Monday, April 19, 2010

Deconstructing "Reality"

Superstition still lives. We like to think we’re “enlightened” because we no longer believe in ghosts, goblins or things that go bump in the night. But, the truth is we’re just as superstitious as our ancestors. The only difference is that instead of sporting fangs, our monsters wear wingtips.

Alexia Eastwood does a wonderful job of deconstructing one of our more prevalent superstitions, our belief in Economic Man, or Homo Economicus. Economic man was an outgrowth of Adam Smith’s contention that “the self-interested actions of individual agents guided by the ‘invisible hand of the market’ would lead to the greater good of all society.” This, of course, assumed that people were “hyper-rational.” Right away, that concept runs into trouble when you consider the millions who have plunked down over a hundred dollars to buy a pair of Nike sneakers that might have cost five bucks to manufacture.

Eastwood contends that studies in behavioral psychology and anthropology show “that our inclination to share and cooperate is hardwired into our genetic code and may have acted as an evolutionary advantage in human societies throughout the ages.”

Of course, the myth of Homo Economicus fits capitalism like a tee. It provides a rationale for the Social Darwinism that made the late nineteenth century such a hell -hole for the working class and which has made comeback in the late twentieth and early twenty-first centuries. Under this doctrine, the poor are poor because they aren’t fit. It’s all a matter of personal choice. A person is poor just because a sperm chose to fertilize an impoverished egg. It should have known better.

Another fallout from our economic friend is that belief that numbers represent reality, that if the numbers say it’s so, it is. Eastwood quotes Karl Polanyi who stated that, “[N]o other society outside of our own has ever raised the pursuit of economic gain to the guiding principle of society or understood it as definitive of the human condition.”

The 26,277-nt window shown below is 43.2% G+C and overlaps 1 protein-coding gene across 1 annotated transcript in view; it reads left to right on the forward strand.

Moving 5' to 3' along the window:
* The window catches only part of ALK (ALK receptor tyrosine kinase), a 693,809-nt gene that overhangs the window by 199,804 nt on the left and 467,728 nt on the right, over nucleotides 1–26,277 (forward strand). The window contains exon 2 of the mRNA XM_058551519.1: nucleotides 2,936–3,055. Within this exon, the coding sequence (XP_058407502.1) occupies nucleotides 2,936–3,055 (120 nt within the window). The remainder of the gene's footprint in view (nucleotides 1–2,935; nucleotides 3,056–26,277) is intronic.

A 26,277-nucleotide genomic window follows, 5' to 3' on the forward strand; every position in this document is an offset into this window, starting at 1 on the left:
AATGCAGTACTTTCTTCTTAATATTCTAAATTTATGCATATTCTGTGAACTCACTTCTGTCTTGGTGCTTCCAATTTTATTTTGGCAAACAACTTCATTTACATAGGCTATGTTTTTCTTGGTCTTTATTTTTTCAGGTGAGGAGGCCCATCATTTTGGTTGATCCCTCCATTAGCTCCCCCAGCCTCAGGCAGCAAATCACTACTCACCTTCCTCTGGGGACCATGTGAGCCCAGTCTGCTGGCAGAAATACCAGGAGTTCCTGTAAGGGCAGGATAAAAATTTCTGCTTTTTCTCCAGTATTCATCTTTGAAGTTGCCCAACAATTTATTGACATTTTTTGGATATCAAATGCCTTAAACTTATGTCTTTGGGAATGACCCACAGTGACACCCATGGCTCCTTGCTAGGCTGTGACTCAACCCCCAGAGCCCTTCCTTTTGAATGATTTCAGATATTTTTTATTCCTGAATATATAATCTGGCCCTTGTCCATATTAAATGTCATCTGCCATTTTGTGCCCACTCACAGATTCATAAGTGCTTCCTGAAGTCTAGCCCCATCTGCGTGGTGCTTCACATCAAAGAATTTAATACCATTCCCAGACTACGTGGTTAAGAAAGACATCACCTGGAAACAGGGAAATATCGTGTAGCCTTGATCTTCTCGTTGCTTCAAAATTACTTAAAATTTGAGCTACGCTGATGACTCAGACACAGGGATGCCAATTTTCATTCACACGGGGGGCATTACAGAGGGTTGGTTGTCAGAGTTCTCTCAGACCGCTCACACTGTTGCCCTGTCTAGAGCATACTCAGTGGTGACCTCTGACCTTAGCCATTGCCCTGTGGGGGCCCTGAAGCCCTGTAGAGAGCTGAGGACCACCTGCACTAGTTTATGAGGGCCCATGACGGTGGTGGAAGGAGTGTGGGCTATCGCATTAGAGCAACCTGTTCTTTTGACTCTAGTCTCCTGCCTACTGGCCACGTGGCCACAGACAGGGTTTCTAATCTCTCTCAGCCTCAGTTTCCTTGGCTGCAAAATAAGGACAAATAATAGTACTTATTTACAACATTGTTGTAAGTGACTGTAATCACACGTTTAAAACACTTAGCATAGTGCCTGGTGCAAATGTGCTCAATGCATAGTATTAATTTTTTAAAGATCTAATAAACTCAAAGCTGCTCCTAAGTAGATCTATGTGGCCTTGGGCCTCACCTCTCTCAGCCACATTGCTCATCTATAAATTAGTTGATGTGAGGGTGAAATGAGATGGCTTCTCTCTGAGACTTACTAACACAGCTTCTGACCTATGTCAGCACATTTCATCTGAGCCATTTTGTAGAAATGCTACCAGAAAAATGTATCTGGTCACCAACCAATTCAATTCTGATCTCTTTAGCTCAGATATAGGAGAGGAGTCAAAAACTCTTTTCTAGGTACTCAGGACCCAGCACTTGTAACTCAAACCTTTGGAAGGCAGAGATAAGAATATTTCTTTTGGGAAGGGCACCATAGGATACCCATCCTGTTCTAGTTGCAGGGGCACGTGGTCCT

In other words, Economic Man is a socially construct that has no basis in reality. It’s pure make believe, a fantasy encouraged by our oligarchs to justify their manifold predations. We are now living with the dreadful consequences of this superstition

As for the invisible hand of the market, as I’ve explained in previous posts, there is an easy way to make it visible. Place you elbow on a table with your forearm perpendicular to the table’s surface. Make a fist. Now extend you middle finger heavenward and there you have it: the invisible hand of the market.


John said...
This comment has been removed by the author.
John said...

When I was working on my MBA in 1974, I got into an argument that almost got me kicked out of my managerial cost accounting class. All I did was ask the professor how a number pulled out of one's butt could be a reasonable starting point for analysis.

Case Wagenvoord said...

As far as I know, they're still puloling them out.